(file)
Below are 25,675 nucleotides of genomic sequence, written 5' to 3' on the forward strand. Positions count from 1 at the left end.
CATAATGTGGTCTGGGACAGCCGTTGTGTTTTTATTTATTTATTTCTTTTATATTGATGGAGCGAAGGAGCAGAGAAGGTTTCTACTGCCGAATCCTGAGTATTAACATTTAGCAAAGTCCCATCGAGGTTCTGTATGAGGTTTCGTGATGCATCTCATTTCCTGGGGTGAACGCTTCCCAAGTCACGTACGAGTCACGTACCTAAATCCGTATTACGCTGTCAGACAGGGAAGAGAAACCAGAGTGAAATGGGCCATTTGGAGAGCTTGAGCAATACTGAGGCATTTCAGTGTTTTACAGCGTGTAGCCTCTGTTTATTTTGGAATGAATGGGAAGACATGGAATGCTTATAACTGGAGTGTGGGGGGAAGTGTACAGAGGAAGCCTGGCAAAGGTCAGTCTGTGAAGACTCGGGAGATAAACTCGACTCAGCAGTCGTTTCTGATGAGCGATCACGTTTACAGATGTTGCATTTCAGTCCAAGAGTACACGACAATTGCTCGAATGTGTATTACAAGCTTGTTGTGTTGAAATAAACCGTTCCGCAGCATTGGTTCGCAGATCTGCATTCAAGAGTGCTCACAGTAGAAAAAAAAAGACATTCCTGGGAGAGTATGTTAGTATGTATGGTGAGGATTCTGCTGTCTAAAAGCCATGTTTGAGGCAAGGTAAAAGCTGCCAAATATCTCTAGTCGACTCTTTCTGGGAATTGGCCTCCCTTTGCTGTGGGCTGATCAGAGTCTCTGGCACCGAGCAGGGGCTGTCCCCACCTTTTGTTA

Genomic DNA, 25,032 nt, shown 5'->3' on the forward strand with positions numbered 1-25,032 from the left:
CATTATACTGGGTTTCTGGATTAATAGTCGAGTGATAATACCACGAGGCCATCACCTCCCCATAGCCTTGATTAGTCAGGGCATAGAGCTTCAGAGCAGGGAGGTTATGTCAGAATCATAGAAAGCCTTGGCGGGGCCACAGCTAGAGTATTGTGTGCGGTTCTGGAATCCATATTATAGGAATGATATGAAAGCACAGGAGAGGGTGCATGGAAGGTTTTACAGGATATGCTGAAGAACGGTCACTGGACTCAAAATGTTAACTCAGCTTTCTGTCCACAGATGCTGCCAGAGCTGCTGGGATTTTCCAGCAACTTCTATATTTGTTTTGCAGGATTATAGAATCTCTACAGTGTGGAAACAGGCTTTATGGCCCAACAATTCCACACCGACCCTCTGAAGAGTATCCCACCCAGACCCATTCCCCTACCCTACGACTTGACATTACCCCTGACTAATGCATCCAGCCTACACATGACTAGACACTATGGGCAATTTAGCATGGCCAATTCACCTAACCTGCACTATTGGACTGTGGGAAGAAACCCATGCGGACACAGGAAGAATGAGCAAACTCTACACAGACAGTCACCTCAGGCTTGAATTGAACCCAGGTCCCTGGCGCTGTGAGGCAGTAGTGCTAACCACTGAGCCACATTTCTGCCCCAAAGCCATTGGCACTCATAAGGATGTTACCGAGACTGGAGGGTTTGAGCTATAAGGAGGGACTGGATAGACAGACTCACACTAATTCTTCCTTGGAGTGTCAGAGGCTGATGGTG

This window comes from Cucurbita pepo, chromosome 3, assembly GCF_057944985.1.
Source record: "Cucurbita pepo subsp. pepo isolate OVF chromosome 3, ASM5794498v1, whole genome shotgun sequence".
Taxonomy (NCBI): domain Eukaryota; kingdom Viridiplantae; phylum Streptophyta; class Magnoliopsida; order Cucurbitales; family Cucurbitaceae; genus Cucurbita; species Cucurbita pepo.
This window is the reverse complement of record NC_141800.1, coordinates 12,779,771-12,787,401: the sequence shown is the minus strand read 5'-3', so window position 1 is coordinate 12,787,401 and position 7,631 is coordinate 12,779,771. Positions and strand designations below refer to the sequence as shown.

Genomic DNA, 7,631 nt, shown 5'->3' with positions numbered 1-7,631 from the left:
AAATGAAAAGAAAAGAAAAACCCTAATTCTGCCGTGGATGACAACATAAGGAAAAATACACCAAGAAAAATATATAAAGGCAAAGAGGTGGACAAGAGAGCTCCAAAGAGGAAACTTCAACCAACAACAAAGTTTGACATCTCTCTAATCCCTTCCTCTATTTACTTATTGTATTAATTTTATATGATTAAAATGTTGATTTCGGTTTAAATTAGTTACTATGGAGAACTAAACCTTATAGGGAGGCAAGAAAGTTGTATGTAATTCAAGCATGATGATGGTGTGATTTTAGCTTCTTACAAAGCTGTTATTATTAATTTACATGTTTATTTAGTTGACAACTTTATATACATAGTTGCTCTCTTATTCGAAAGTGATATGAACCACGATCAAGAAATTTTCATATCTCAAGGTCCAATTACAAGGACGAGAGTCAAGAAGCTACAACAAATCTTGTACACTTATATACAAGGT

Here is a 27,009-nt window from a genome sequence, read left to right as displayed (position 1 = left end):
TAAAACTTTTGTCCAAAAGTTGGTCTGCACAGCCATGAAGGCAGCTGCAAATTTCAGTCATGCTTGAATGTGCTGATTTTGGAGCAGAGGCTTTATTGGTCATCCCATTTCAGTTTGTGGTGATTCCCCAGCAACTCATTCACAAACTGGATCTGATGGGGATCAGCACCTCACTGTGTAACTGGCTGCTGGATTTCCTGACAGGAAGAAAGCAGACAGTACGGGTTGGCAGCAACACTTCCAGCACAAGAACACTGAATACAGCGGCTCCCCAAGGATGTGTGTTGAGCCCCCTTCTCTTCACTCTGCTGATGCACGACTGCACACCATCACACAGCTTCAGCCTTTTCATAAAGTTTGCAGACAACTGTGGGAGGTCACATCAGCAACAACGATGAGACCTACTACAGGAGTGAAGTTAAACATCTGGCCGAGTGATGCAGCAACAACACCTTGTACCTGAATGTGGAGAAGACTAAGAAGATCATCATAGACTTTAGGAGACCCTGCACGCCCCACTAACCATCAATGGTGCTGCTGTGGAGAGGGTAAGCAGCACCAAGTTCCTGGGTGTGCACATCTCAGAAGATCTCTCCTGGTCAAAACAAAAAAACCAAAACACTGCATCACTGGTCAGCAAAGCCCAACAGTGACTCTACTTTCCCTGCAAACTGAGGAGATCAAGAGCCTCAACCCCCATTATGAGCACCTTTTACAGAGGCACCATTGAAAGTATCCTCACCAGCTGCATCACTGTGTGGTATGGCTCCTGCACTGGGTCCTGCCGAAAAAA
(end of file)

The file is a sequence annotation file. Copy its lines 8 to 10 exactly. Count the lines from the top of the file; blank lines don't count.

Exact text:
This window is the reverse complement of record NC_141800.1, coordinates 12,779,771-12,787,401: the sequence shown is the minus strand read 5'-3', so window position 1 is coordinate 12,787,401 and position 7,631 is coordinate 12,779,771. Positions and strand designations below refer to the sequence as shown.

Genomic DNA, 7,631 nt, shown 5'->3' with positions numbered 1-7,631 from the left:
AAATGAAAAGAAAAGAAAAACCCTAATTCTGCCGTGGATGACAACATAAGGAAAAATACACCAAGAAAAATATATAAAGGCAAAGAGGTGGACAAGAGAGCTCCAAAGAGGAAACTTCAACCAACAACAAAGTTTGACATCTCTCTAATCCCTTCCTCTATTTACTTATTGTATTAATTTTATATGATTAAAATGTTGATTTCGGTTTAAATTAGTTACTATGGAGAACTAAACCTTATAGGGAGGCAAGAAAGTTGTATGTAATTCAAGCATGATGATGGTGTGATTTTAGCTTCTTACAAAGCTGTTATTATTAATTTACATGTTTATTTAGTTGACAACTTTATATACATAGTTGCTCTCTTATTCGAAAGTGATATGAACCACGATCAAGAAATTTTCATATCTCAAGGTCCAATTACAAGGACGAGAGTCAAGAAGCTACAACAAATCTTGTACACTTATATACAAGGT